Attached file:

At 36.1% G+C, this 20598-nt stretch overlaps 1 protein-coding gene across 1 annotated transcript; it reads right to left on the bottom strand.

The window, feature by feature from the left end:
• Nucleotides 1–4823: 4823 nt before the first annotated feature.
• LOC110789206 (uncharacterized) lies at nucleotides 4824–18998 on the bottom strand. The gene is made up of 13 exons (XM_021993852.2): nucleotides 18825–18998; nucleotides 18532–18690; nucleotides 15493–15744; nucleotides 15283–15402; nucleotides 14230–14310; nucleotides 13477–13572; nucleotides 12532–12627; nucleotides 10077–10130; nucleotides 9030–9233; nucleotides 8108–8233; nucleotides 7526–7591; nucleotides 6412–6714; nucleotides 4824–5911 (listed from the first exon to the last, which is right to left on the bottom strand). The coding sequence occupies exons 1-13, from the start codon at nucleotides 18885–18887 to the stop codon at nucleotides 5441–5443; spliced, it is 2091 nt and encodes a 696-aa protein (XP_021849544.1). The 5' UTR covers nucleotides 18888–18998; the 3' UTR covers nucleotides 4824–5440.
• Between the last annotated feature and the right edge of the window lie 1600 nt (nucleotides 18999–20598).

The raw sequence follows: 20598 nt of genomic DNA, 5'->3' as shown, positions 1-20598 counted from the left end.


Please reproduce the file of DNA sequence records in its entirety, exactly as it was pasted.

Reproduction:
At 36.1% G+C, this 20598-nt stretch overlaps 1 protein-coding gene across 1 annotated transcript; it reads right to left on the bottom strand.

The window, feature by feature from the left end:
• Nucleotides 1–4823: 4823 nt before the first annotated feature.
• LOC110789206 (uncharacterized) lies at nucleotides 4824–18998 on the bottom strand. The gene is made up of 13 exons (XM_021993852.2): nucleotides 18825–18998; nucleotides 18532–18690; nucleotides 15493–15744; nucleotides 15283–15402; nucleotides 14230–14310; nucleotides 13477–13572; nucleotides 12532–12627; nucleotides 10077–10130; nucleotides 9030–9233; nucleotides 8108–8233; nucleotides 7526–7591; nucleotides 6412–6714; nucleotides 4824–5911 (listed from the first exon to the last, which is right to left on the bottom strand). The coding sequence occupies exons 1-13, from the start codon at nucleotides 18885–18887 to the stop codon at nucleotides 5441–5443; spliced, it is 2091 nt and encodes a 696-aa protein (XP_021849544.1). The 5' UTR covers nucleotides 18888–18998; the 3' UTR covers nucleotides 4824–5440.
• Between the last annotated feature and the right edge of the window lie 1600 nt (nucleotides 18999–20598).

The raw sequence follows: 20598 nt of genomic DNA, 5'->3' as shown, positions 1-20598 counted from the left end.